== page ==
Joey Fodstad's second season with the Rochester Grizzlies hasn't officially started, but he already sounds like a team leader.
"Everyone has a role and we'll help everyone find their role," the 19-year-old from Rogers, Minn., said. "We want to help them improve as hockey players and off the ice, too. As an older guy now, it's good to show the younger kids what I've learned over the years from the leaders and older guys I've played with."
It's not just Fodstad's perspective that will make him a leader.
He'll be a leader on the ice, too. The 6-foot, 190-pound forward is the top returning goal-scorer for the Grizzlies this season. He finished last season with 20 goals and 31 points, helping Rochester go 32-17-1 in its inaugural season in the North American 3 Hockey League.
Only Vlad Sorokin (41 goals) and Matt DeRosa (23) had more goals for the Grizzlies last season than Fodstad did. But Sorokin aged-out of junior hockey and DeRosa signed a tender with the Jamestown (N.Y.) Rebels of the NAHL at the end of May.
Fodstad will get a chance this weekend to show the Grizzlies coaches how much he's improved over the summer. The Grizzlies are holding their main tryout camp at the Rochester Recreation Center; it started Friday evening and goes through Sunday.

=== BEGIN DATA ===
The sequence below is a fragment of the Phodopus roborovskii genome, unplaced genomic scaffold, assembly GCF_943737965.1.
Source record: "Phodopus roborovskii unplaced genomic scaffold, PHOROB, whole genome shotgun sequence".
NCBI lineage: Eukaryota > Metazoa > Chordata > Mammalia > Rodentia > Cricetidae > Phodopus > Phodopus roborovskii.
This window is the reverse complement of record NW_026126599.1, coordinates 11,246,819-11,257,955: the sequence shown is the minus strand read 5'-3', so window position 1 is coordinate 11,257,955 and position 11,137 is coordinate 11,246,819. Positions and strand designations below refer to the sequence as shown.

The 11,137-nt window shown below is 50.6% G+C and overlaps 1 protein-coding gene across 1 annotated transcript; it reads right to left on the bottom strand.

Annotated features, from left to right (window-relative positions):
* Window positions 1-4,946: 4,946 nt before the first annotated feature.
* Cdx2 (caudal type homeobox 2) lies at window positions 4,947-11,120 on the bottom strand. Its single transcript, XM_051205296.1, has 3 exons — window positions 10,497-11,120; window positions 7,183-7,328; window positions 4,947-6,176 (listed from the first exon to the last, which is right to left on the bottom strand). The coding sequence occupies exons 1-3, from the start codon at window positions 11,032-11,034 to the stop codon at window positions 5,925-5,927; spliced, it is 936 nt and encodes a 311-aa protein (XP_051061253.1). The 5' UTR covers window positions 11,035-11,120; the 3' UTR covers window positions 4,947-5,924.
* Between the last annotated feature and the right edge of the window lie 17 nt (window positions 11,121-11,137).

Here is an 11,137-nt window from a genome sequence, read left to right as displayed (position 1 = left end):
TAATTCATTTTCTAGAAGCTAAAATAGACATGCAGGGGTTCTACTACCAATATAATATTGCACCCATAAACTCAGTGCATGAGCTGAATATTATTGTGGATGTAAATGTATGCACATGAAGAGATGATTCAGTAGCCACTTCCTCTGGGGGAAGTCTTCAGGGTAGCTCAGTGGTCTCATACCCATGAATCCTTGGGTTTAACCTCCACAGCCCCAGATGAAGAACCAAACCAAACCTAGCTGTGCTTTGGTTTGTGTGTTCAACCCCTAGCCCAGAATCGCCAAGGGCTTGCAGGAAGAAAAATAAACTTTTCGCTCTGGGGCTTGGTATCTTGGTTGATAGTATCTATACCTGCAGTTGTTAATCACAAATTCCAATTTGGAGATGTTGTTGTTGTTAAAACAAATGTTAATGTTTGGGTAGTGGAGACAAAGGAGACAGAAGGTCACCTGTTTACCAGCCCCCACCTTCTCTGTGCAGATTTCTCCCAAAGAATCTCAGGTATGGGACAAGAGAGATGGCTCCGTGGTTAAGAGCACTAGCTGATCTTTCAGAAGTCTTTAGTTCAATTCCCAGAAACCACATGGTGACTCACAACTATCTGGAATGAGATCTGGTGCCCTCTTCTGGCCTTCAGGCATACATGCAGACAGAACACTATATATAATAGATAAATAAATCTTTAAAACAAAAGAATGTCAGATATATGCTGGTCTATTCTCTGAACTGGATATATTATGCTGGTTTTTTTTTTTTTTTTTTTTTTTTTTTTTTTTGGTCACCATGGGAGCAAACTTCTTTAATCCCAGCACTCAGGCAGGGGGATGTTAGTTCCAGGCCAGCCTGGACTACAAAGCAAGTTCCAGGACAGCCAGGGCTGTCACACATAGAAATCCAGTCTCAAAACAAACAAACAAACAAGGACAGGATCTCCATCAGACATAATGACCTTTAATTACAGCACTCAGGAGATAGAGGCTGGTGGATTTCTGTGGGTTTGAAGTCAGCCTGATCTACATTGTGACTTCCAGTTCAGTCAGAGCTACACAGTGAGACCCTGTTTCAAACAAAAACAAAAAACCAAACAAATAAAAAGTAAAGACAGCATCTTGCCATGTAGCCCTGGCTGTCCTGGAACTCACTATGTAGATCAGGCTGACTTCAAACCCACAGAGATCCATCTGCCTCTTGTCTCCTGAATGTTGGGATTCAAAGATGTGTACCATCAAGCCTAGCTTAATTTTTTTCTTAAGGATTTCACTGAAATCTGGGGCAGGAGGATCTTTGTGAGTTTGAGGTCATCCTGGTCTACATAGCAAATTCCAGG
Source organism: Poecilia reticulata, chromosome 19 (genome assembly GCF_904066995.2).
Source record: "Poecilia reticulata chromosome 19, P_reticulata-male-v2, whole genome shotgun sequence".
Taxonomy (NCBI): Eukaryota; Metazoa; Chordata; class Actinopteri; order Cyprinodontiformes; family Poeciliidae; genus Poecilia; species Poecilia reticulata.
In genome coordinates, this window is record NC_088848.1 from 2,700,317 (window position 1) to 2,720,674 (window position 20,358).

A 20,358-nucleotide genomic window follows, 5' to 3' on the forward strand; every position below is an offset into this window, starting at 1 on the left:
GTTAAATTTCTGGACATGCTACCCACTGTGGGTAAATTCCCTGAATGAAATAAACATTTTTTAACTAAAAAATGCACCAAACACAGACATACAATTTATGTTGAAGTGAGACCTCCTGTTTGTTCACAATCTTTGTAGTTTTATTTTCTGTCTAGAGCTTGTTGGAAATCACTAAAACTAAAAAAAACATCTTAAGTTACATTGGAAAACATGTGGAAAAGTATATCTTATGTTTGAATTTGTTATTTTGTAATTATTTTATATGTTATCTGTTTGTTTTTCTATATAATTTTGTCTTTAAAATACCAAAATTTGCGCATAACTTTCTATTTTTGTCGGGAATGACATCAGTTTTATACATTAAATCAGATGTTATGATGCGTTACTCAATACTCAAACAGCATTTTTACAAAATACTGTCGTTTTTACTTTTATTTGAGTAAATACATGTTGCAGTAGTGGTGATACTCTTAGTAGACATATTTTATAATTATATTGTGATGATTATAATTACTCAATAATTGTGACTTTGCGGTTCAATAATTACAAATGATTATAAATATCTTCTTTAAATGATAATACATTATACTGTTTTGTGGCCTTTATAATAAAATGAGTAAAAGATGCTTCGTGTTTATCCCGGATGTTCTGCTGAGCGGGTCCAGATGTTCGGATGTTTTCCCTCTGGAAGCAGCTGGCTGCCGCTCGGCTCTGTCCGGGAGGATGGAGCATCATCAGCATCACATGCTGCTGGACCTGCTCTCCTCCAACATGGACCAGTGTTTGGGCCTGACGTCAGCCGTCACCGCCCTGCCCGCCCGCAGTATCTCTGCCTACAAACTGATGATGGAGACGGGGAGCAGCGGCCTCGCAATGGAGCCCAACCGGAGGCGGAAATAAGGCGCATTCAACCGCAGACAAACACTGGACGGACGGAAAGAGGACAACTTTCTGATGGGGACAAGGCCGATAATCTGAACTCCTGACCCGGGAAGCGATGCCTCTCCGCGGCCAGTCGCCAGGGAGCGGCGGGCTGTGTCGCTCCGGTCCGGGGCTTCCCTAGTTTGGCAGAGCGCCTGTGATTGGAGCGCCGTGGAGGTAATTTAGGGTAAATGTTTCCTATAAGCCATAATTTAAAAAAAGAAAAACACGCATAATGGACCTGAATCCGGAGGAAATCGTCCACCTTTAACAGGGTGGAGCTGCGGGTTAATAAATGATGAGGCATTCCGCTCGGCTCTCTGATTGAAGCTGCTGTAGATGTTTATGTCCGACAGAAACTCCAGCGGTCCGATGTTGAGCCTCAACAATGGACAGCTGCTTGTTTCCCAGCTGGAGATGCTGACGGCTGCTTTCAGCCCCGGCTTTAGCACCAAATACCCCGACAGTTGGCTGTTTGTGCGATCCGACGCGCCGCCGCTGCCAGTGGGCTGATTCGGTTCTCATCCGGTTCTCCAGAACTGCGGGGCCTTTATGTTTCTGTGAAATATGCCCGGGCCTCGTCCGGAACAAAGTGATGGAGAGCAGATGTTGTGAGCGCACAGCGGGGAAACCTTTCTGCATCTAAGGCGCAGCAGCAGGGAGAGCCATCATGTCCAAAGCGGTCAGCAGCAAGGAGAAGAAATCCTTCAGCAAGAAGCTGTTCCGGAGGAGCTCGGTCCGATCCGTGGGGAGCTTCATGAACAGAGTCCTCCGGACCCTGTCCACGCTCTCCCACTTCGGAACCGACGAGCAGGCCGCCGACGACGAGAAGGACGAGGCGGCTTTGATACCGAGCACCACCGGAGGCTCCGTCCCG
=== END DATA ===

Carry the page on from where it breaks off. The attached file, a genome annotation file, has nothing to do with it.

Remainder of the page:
"(Fodstad) has a lot of offensive upside," first-year Grizzlies head coach Chris Ratzloff said. "He's really slippery with the puck, makes plays and sets guys up well.
"We look for him to be a leader offensively, obviously, and a leader just as a returning guy in the (locker) room."
Fodstad was one of the Grizzlies' most consistent players last season. He played in 41 of their 47 regular-season games and didn't go more than four games without recording a point. He recorded two hat tricks and chipped in on the power play, too, with a pair of power-play goals.
"He has a big role for us this year," Ratzloff said. "He can score some goals as well as setting guys up, so not only can he make plays, but he can finish, too."
Fodstad said last year was an ideal learning experience for the Grizzlies' players and the veterans who return this season will be better for going through it. They played for a brand new franchise last season, and worked through the ups and downs of a season together.
"It was such a good group of guys and you could tell from the start that it was going to be a good year," he said. "There were obstacles we had to go through as a team. A lot of kids hadn't played juniors before. But we got through the kinks and bumps and had a 30-plus win season. That's impressive for a brand new team."
But the way that promising season ended so quickly -- with a first-round playoff loss to league power North Iowa -- hasn't sat well with many of the Grizzlies veterans.
"I can't speak for the other guys," Fodstad said, "but I bet they feel the same way. We feel like we have some unfinished business and that this can be our year.
"We have a good core group coming back and a lot of good young kids coming in, and we feel like we have a chance to go far. We have good coaching, a good fan base to play in front of ... everything is looking good for this year."